Chapter

Trying to Predict the Market

Hersh Shefrin

in Beyond Greed and Fear

Published in print October 2002 | ISBN: 9780195161212
Published online November 2003 | e-ISBN: 9780199832996 | DOI: http://dx.doi.org/10.1093/0195161211.003.0005

Series: Financial Management Association Survey and Synthesis Series

 Trying to Predict the Market

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Wall Street strategists are susceptible to gambler's fallacy. In general, four important behavioral elements affect the market predictions of investors: overconfidence, betting on trends, anchoring and adjustment, and salience. Although gambler's fallacy generally afflicts Wall Street strategists, it typically does not afflict individual investors and technical analysts—they succumb to other errors. This point leads to a discussion about some of the key illusions that most people have about randomness, and why these illusions bias their predictions. Inflation adds an additional element of confusion.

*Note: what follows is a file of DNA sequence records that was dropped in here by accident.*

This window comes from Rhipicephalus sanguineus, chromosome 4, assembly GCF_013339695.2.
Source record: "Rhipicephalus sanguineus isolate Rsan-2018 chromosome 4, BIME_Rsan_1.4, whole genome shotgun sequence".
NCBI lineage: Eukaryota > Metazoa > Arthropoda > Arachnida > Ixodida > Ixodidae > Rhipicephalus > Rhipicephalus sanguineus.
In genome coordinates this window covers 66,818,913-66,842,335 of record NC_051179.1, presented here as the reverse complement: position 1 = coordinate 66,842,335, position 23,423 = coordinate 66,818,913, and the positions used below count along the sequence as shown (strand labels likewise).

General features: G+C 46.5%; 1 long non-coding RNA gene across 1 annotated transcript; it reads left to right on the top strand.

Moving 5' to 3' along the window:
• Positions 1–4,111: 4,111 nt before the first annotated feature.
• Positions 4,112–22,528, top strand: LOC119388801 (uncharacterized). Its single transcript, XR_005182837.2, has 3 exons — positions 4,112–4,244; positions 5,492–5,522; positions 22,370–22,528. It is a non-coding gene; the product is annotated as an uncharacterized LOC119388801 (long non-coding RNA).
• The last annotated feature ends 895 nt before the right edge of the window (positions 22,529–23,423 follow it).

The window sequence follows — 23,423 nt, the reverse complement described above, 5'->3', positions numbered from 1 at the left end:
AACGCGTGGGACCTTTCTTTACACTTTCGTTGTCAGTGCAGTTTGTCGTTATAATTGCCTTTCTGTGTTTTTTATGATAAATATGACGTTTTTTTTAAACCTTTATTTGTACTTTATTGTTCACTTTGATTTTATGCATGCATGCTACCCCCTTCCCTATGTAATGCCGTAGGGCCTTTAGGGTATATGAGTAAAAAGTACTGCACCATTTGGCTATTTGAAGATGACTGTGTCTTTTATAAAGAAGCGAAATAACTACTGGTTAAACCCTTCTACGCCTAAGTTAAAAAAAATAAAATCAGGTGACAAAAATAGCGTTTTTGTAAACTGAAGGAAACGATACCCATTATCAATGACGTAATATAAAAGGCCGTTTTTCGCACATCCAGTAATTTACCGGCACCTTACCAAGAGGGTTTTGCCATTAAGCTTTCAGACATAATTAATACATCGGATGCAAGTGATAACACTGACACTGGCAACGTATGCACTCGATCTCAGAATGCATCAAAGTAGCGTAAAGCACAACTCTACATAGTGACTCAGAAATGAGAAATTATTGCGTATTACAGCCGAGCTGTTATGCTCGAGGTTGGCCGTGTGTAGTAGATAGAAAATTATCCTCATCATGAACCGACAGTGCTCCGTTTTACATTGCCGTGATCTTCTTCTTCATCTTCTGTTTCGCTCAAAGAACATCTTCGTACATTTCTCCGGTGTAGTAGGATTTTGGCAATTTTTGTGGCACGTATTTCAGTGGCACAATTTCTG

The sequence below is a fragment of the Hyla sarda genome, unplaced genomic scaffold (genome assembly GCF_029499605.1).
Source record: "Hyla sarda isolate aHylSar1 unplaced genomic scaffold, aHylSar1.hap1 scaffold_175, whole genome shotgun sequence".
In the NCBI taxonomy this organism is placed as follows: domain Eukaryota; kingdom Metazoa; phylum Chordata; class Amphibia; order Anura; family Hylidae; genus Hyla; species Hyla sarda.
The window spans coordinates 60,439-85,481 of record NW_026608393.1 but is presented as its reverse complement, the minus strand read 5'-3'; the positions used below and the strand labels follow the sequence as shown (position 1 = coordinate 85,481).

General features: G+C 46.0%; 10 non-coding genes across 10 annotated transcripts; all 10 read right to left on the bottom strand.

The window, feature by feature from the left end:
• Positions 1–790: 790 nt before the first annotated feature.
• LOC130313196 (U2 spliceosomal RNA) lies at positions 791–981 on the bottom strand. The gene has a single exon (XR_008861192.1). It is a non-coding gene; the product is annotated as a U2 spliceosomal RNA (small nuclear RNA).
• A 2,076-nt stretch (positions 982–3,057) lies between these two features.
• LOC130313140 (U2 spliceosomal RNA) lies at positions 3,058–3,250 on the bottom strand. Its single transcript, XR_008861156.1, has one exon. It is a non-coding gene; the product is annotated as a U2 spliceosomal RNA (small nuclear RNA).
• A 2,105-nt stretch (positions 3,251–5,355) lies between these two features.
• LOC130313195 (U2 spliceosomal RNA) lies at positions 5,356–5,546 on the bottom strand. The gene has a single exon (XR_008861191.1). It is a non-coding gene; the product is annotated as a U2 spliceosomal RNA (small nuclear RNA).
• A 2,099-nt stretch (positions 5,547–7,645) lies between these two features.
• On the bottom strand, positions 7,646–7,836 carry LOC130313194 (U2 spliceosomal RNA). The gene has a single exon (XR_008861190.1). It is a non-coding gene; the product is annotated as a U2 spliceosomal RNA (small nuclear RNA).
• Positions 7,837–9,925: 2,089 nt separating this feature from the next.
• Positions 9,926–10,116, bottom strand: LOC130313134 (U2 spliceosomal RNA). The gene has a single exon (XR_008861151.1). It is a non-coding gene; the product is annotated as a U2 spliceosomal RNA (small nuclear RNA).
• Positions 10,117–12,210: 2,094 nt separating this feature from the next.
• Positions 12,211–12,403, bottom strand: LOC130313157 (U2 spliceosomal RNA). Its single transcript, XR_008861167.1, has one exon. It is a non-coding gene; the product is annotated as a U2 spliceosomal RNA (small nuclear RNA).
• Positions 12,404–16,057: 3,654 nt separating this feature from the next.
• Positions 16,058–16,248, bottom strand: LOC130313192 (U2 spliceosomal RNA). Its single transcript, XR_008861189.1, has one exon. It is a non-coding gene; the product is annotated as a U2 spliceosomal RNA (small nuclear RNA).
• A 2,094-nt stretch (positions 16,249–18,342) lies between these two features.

Keywords: anchoring and adjustment; betting on trends; fundamental analysis; gambler's fallacy; illusions about randomness; overconfidence; salience; technical analysis; Wall Street strategists

Chapter.  5109 words.  Illustrated.

Subjects: Financial Markets

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